It’s sad when a marketing campaign doesn’t know how to advertise a movie, let alone keep the movie’s release fresh in the minds of filmgoers. I didn’t have any idea the next entry in the rebooted Star Trek franchise came out so soon, nor any real notion of the film’s plot. Barring two trailers’ promises of Captain Kirk riding some sort of motorcycle and the U.S.S. Enterprise crashing yet again, this film could have been about anything, and admittedly, the radio silence from the marketing team was startling. Was Star Trek Beyond bad? Was this a dud Paramount was hoping to kick under the rug?
Absolutely not. Star Trek Beyond is one of the best Star Trek movies in years. The Justin Lin, Simon Pegg, Doug Jung creative team has constructed a fast-paced, yet smartly written, film that easily bests its two predecessors. Whereas the previous two J.J. Abrams-led Star Trek films focused on a Star Wars-inspired origin story and a classic Abrams mystery-within-a-mystery framework, this entry gets to the core of what it really means to bear the franchise name: halfway intelligent characters thinking their way out of challenging situations.
Since this is a cinematic interpretation of the classic scifi series, there still is a strong emphasis on action. Weapons are fired. Stuff blows up. Another destruction of the Enterprise shows audiences why the Enterprise crew can’t have nice things. But whenever there’s an opening, the fresh blood behind this entry veer what would be an ordinary summer blockbuster back to its heart. There are people who populate this universe — thinking, feeling, complicated and quirky people. And there is an inner struggle each one is dealing with, as well as an ethos that weaves not only through character motivations, but the main antagonist’s master plan as well.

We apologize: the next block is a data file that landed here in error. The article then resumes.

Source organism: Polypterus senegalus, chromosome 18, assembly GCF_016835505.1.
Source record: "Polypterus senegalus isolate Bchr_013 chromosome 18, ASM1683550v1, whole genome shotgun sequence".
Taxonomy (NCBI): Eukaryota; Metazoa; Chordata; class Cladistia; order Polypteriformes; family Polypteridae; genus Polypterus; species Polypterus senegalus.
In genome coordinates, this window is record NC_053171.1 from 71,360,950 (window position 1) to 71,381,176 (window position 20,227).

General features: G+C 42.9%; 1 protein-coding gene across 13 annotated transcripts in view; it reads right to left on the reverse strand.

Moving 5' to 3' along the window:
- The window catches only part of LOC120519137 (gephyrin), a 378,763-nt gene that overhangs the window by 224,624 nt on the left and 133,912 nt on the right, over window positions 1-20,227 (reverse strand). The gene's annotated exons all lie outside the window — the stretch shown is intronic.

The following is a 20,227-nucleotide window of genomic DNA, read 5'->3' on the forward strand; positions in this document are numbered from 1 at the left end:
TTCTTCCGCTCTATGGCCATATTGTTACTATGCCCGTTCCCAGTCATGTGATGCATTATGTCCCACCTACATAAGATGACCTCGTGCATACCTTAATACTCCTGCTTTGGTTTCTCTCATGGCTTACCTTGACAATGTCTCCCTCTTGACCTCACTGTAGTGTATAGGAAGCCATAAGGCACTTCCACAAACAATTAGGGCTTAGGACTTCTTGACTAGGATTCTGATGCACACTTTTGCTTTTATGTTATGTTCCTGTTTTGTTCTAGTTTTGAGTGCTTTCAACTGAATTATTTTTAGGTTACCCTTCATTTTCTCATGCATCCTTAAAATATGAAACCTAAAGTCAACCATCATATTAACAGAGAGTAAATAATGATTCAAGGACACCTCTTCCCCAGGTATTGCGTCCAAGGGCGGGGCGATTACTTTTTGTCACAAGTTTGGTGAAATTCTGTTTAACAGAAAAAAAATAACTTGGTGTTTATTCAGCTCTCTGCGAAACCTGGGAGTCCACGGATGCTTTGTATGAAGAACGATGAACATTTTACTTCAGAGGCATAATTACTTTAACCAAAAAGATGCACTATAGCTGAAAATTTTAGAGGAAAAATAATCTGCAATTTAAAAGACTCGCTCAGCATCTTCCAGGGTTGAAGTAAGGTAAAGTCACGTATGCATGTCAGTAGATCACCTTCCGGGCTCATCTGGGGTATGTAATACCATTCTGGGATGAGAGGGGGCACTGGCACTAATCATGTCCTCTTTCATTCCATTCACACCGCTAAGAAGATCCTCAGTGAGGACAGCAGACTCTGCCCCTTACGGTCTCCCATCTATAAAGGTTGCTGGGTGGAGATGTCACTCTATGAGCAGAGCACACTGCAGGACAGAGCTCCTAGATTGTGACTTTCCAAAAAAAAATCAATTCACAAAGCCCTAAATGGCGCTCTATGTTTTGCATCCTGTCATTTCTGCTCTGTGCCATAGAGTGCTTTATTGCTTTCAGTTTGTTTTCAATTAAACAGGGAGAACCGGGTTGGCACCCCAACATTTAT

What is that master plan? It involves the hunt for an item on the Enterprise that will doom the Federation, and this quest serves as a launching point for stranding our heroes on an uncharted world, away from the familiar. It’s a world littered with relics from an incalculable number of alien races who either died at the hands of the main antagonist, Krall (played expertly by Idris Elba), or by their own failure to find the way forward. The only way forward, this movie tells us, is with an openness and willingness to unite. That’s what the Federation represents in this incarnation — a united front, an ever-growing melting pot of unique characters with the aim of bringing peace to the universe.
Star Trek Beyond, then, is really a film about openness, and in that openness, a love and respect for one another. Whether it’s the brokering of a peace treaty between two warring species or the exploration of Bones and Spock’s rocky friendship, the film’s theme is ever present, asking viewers to let go of the past and move forward with a clear mind. Because that’s how we survive as a species. That’s how we band together and overthrow those who would do us harm. It’s an old Gene Roddenberry (the original series’ creator) philosophy, but maybe some classic philosophy is what was needed to revitalize this rebooted franchise.
In the last Trek film, Star Trek Into Darkness, Abrams and team thought it would be fitting to pay tribute to the series by recreating iconic scenes from one of the best Star Trek films ever made. Lin, Pegg and Jung have discovered a more effective route. The best way to honor the series is to embrace the formula behind each episode, to take the core structure and give it a new vessel. This means new characters, new planets and new scientific quandaries connected through an old heart.
Does Star Trek Beyond have flaws? Certainly. Though beautifully shot, a few of the scenes are a little dark, and some of the cinematography during the battle sequences relies too much on handheld. That said, the rest of this “vessel” is fully functional. The cast is great. The characterization and writing is strong, and most importantly, this film embraces the heart with which Roddenberry launched this franchise decades ago. Star Trek Beyond is very much a high-octane popcorn flick, but it’s one that wants us to reflect on, too, one that wants us to be in awe at the prospects of space and in love with what a greater humanity can be.
Simply put, Star Trek Beyond aspires to be bigger than a summer movie.
Star Trek Beyond
Starring: John Cho, Simon Pegg, Chris Pine, Zachary Quinto, Zoe Saldana, Karl Urban, Anton Yelchin, Idris Elba
Directed by: Justin Lin
Written by: Simon Pegg, Doug Jung
Running time: 122 minutes